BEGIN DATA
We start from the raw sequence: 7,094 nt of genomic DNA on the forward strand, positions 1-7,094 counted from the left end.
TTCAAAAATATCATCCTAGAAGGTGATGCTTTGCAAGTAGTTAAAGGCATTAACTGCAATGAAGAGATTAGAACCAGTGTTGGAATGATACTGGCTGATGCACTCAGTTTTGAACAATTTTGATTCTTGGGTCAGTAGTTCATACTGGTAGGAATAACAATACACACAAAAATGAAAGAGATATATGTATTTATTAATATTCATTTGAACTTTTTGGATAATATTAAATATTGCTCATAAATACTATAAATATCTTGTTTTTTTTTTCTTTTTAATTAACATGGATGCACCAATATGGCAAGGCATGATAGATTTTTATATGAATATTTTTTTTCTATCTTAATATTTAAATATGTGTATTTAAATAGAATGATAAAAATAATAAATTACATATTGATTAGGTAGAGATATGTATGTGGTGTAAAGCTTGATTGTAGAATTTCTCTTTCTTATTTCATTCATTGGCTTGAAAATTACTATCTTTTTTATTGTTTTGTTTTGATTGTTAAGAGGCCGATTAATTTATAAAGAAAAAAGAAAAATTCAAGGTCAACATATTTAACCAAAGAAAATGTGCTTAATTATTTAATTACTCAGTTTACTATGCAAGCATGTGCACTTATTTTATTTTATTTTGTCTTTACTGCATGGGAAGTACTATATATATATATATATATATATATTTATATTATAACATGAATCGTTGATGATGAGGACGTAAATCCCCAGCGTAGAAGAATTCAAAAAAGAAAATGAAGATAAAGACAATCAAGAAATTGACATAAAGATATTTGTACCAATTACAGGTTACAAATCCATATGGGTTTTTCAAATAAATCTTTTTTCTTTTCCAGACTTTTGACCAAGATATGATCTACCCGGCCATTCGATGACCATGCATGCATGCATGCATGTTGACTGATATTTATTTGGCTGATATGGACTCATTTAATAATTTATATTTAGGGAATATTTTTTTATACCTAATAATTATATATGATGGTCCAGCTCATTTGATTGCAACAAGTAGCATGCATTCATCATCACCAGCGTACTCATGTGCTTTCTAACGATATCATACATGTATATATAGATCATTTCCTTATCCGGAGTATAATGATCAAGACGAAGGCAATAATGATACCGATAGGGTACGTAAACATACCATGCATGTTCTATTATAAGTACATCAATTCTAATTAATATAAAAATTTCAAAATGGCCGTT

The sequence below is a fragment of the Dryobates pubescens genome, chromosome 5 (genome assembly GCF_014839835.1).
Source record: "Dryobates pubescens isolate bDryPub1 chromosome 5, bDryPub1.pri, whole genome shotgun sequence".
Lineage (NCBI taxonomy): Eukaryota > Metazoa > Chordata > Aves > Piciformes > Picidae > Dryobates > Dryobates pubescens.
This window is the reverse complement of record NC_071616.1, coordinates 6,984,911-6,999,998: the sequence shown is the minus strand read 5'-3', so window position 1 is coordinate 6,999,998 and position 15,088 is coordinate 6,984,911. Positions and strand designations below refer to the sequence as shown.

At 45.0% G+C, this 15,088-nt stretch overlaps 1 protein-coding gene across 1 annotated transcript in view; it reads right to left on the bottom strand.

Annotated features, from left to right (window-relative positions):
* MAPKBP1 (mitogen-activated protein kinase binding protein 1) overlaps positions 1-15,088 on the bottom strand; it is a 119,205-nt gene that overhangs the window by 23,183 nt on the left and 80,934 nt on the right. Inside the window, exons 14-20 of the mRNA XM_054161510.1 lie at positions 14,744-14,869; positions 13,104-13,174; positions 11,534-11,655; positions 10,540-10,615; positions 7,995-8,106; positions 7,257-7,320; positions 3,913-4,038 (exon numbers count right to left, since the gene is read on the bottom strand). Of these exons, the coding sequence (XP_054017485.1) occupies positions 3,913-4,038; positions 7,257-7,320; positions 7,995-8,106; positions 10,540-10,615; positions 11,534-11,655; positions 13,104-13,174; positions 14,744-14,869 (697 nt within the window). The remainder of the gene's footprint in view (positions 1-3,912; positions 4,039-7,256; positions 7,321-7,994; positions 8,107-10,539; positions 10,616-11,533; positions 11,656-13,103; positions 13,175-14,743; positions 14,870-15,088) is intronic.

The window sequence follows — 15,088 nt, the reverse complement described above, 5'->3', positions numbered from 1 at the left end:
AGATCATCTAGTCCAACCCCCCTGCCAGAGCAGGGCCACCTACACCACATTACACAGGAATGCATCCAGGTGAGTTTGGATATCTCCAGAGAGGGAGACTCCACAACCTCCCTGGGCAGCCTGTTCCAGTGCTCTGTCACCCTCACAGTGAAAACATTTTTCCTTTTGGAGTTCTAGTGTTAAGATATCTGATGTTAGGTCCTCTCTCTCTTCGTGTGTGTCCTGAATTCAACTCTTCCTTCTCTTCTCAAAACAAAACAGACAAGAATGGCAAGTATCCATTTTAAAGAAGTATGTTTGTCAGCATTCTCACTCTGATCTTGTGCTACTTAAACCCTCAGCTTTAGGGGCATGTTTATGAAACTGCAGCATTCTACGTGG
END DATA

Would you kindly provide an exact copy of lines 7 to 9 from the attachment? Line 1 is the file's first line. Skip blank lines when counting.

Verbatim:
At 45.0% G+C, this 15,088-nt stretch overlaps 1 protein-coding gene across 1 annotated transcript in view; it reads right to left on the bottom strand.

Annotated features, from left to right (window-relative positions):
* MAPKBP1 (mitogen-activated protein kinase binding protein 1) overlaps positions 1-15,088 on the bottom strand; it is a 119,205-nt gene that overhangs the window by 23,183 nt on the left and 80,934 nt on the right. Inside the window, exons 14-20 of the mRNA XM_054161510.1 lie at positions 14,744-14,869; positions 13,104-13,174; positions 11,534-11,655; positions 10,540-10,615; positions 7,995-8,106; positions 7,257-7,320; positions 3,913-4,038 (exon numbers count right to left, since the gene is read on the bottom strand). Of these exons, the coding sequence (XP_054017485.1) occupies positions 3,913-4,038; positions 7,257-7,320; positions 7,995-8,106; positions 10,540-10,615; positions 11,534-11,655; positions 13,104-13,174; positions 14,744-14,869 (697 nt within the window). The remainder of the gene's footprint in view (positions 1-3,912; positions 4,039-7,256; positions 7,321-7,994; positions 8,107-10,539; positions 10,616-11,533; positions 11,656-13,103; positions 13,175-14,743; positions 14,870-15,088) is intronic.